A leading United Nations human rights official expressed concern Thursday over China’s treatment of food safety activists.
Olivier De Schuttter, the United Nations’ Human Rights Council’s independent expert on the right to food, said in a news conference that he was worried about societal and governmental intimidation of activists.
Citing the charges against Zhao Lianhai, a father-turned-food safety activist after his son was sickened by melamine-tainted milk formula in 2008, De Schutter said the case could hamper future activism. Last month, Zhao was sentenced to two and a half years in jail “for inciting social disorder” because he organized parents impacted by the melamine scandal to protest.
“I think that freedoms of expression, freedoms of association, such as those that Mr. Zhao was exercising, are key to protecting social and economic rights such as the right to food … I think a situation such as that of Mr. Zhao is a source of concern to all those who defend the right to food,” said De Schutter.
De Schutter added that he brought up his concerns about Zhao’s case in meetings with China’s Foreign Ministry, who told DeSchutter Zhao was not “prosecuted or convicted for advocacy — he was convicted for public disorder,” an international wire service reported.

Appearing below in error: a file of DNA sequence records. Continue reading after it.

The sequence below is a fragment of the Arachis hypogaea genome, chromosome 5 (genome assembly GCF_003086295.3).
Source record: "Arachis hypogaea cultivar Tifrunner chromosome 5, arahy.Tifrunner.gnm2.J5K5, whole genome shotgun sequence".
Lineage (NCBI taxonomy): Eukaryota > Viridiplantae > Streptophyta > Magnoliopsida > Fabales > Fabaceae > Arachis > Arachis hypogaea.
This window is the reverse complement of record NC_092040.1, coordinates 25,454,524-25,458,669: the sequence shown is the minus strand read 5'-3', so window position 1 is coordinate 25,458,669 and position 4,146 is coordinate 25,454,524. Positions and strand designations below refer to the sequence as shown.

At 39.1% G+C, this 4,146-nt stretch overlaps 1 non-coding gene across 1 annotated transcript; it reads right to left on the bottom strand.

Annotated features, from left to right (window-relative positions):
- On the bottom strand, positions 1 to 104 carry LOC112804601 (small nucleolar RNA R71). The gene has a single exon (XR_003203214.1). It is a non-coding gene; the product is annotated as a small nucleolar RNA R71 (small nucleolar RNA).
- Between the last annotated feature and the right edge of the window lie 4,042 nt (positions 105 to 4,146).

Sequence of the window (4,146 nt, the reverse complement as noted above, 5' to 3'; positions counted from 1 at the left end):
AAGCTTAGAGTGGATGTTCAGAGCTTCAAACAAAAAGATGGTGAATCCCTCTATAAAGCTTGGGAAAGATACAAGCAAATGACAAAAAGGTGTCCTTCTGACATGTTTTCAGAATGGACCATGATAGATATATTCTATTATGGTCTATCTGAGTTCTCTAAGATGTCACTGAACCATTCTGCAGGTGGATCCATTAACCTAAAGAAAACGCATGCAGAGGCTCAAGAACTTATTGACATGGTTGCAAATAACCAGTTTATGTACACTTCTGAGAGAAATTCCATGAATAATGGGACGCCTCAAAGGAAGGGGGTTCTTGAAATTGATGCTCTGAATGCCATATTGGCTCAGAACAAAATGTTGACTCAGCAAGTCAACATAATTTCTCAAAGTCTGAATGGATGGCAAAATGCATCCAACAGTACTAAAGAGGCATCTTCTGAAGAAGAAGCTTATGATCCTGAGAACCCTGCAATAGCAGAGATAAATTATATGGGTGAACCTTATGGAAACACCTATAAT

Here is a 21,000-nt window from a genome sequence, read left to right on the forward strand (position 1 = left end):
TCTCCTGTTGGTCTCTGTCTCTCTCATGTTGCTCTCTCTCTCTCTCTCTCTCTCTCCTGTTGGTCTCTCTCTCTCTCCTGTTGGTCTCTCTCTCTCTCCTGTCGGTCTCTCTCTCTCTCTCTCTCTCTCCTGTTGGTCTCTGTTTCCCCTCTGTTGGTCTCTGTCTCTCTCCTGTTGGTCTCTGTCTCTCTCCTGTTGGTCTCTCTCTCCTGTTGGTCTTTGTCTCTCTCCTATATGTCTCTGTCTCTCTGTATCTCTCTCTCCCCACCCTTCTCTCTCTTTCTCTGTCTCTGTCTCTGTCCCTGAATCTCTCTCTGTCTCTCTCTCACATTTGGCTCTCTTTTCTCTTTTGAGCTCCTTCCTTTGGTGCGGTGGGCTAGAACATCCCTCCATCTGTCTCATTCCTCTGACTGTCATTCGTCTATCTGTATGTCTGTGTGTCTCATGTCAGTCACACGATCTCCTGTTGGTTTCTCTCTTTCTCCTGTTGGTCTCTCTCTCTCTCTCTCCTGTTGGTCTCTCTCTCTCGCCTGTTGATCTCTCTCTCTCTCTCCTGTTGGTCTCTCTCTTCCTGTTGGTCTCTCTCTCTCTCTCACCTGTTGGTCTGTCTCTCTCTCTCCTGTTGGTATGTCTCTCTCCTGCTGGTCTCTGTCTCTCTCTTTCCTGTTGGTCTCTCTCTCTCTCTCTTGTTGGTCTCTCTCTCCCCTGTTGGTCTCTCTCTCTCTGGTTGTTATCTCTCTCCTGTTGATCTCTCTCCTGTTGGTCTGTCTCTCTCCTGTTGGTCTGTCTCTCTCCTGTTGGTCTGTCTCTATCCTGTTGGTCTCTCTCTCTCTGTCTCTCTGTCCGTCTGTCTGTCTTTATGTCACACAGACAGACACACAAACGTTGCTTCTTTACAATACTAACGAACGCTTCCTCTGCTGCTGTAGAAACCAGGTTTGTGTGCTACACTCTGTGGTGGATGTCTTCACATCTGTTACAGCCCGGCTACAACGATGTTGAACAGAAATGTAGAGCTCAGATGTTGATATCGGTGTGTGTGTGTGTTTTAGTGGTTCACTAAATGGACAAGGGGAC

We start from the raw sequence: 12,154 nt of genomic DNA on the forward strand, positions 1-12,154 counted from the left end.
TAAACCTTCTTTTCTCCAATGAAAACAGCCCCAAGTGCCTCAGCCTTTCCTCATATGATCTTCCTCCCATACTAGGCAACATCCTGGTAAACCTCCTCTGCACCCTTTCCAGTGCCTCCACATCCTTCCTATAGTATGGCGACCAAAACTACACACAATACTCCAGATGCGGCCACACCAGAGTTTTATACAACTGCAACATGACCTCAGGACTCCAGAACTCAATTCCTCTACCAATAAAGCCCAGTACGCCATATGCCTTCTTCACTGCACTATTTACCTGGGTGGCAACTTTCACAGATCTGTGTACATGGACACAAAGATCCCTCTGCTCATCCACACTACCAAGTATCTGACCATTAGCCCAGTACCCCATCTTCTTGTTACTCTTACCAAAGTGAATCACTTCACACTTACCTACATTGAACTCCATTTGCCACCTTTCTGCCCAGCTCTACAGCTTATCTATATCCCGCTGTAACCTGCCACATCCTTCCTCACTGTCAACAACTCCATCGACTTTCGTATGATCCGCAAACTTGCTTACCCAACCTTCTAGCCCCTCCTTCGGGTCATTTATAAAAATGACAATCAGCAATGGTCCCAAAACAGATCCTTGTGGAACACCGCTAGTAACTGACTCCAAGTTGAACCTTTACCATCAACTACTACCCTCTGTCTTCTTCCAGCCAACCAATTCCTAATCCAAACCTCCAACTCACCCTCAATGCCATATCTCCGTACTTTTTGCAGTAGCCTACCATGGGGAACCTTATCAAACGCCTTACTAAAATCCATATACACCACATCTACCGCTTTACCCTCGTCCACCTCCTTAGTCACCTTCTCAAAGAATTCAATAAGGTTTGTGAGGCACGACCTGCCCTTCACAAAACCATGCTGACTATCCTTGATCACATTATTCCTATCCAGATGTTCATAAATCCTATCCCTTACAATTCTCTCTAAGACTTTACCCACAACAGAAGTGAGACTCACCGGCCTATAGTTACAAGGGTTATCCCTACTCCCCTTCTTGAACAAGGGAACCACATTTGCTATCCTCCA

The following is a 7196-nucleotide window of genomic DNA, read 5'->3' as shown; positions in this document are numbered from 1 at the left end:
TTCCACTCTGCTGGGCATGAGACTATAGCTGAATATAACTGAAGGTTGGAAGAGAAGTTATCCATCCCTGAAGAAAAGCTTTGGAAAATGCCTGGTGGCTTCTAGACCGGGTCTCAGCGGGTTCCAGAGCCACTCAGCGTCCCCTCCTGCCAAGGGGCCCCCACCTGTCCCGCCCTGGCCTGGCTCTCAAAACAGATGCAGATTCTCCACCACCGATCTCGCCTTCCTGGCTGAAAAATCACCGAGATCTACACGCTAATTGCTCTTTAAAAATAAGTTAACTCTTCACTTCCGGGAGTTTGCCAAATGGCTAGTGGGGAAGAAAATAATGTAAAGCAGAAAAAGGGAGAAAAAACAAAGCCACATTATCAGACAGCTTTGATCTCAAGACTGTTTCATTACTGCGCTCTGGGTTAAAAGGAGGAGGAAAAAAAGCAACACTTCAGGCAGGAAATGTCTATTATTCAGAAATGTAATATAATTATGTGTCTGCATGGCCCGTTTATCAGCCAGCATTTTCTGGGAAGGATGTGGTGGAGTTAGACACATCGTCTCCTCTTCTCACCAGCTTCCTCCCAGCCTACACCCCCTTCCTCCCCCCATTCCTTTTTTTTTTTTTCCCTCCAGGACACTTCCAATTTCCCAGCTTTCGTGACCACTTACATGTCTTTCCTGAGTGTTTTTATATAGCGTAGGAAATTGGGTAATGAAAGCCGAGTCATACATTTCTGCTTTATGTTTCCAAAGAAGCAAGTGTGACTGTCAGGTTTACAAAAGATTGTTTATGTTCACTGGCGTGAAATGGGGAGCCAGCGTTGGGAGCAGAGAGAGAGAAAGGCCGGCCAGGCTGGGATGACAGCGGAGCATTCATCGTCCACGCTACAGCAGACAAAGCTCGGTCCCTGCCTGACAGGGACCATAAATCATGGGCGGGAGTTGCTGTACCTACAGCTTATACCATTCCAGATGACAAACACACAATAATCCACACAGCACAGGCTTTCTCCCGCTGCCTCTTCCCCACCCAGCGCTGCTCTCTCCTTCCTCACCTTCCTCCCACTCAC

Minxin Pei, a leading expert on China and political scientist at Claremont McKenna College, said he believes China’s actions will deter people from blowing the whistle on serious food safety problems.
“[The Chinese government] is treating the symptoms without doing much about the underlying causes,” said Pei. “By retaliating against the person who raised alarms about the tainted milk, the government is actually deterring ordinary people from going to the authorities in the future regarding unsafe food.”
China has struggled to bolster its food safety image in recent years in the wake of a series of high profile food scandals.
Over the summer, newspapers revealed that carcinogenic recycled cooking oil, known as “gutter oil,” was widely used in restaurants. Last spring, Chinese authorities dealt with pesticide-laden string beans, lead in candy, and the re-emergence of melamine-tainted dairy products, which were apparently never fully removed from the marketplace after a 2008 scandal that sickened 300,000 and killed six infants.